Several months ago in a post entitled Shades of Gray, I suggested that the use of gray tones in photojournalism could make a subject appear otherworldly. Thus, the photograph could alternately buffer the viewer from the those being depicted or reveal an inability to reach across the gulf between different cultures. Even if I got that right, there is more to be said about seeing gray. For one example, take a look at this photo:
The wildfires burning around Los Angeles this week were so hot that they could melt steel. Here a wheel rim has puddled into globs of dull metal. It’s as if the vehicle were being smelted back to its original elements, reversing the long process of civilization that turned iron ore into a truck. The fire might have been started by a match stick–or, more likely, a random lightening strike, one among thousands that happen in the area every year–yet it can become a raging inferno capable of devouring cities. In the aftermath, green shoots will appear amidst blackened devastation and the great cycle of life will continue. But nothing there will put that wheel rim back together. Nature, it seems, is no respecter of machines.
The image is a color photo, of course, and that makes the point all the more poignant. The gray metal isn’t an artifact of the photographic process. Instead, a color print reveals how gray has flowed into view. What had been hidden behind chrome has been released into the environment like lead or some other industrial toxin ready to leach further into the landscape. What had been crafted to help a society hum along now is neither artifact nor nature but that third thing: waste.
Again, a color photo reveals a world turning gray. It actually took a moment for the colored shirts on the Iraqi police officers to assert themselves into my focal vision, rather than merely providing a felt and uneasy sense of contrast. The wreckage from a car bomb dominates the foreground of the picture and is reinforced by the second smashed vehicle in the center rear. The scene as a whole is tonally consistent with these gray/white wrecks. But for one taillight and other minor reddish hints, this is a world of grays, greens, and other dull surfaces. Whether war zone or concrete yard, it’s a world being given over to gray. No wonder the police seem out of place: colorful, nonchalant, they imply domestic peace and all the life that can be a part of that. They are balanced and then some by the soldiers opposite them, who seem more of a permanent fixture. By contrast, the police are just passing through.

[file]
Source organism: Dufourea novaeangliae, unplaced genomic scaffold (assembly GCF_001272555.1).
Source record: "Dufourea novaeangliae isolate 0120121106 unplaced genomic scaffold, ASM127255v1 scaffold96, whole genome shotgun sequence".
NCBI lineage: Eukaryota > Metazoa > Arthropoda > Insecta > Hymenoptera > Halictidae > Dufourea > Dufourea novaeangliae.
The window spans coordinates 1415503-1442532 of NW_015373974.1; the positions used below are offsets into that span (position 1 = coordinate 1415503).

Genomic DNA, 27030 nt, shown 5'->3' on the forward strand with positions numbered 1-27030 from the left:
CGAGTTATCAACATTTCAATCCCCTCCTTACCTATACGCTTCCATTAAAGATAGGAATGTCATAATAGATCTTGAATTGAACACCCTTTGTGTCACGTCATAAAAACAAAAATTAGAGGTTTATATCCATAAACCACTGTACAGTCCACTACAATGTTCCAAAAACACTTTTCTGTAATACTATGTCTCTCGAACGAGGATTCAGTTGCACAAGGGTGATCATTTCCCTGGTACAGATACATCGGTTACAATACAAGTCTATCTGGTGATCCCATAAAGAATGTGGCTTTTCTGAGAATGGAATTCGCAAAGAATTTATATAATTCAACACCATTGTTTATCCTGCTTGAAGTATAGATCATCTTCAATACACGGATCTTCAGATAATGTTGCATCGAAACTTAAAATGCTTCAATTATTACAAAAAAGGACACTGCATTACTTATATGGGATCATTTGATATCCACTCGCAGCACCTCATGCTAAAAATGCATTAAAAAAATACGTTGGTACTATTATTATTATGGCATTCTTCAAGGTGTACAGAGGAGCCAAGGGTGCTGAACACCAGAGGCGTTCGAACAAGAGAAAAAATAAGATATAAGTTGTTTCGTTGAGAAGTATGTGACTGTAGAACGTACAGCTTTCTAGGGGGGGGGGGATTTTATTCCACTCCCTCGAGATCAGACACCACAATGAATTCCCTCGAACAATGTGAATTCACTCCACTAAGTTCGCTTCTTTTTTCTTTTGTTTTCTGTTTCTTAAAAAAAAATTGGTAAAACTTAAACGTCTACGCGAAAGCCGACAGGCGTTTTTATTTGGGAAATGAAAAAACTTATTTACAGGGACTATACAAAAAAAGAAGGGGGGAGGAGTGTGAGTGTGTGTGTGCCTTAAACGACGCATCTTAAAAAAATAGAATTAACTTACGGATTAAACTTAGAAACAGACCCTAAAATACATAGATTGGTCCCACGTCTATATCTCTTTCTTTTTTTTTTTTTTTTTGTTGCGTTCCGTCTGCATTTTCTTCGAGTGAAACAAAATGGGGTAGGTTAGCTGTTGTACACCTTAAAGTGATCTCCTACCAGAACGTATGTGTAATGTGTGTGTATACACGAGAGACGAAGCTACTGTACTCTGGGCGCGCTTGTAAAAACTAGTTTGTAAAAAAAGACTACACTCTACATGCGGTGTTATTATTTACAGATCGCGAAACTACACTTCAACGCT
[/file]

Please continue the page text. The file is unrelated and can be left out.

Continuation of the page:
People like to think that wars, like fires, are accidents; and that fires, like wars, could not have been prevented. In reality, the California conflagrations are predictable outcomes of poorly regulated housing development. And the war in Iraq–well, we know that story, and it was no accident. The truth is that for all the art and energy that goes into building up modern societies, they also carry within themselves powerful forces that are continually turning people, places, and things into waste. Alongside familiar scenes of peace, prosperity, and color, another world is also under construction: Gray world, inert yet dangerous, making waste seem like second nature.
Photographs by Phil McCarten/Reuters (thanks to The Big Picture) and Karim Kadim/Associated Press. Note that because NCN doesn’t have a style sheet or a copy editor to keep my erratic spelling in check, I use both “gray” and “grey”; something I learned, somewhat to my embarrassment, when I searched for the Shades of Gray post and turned up more entries under “grey” than “gray.” Both terms are correct, but consistency would still be a virtue were it to be found here. For that, readers will have to look elsewhere.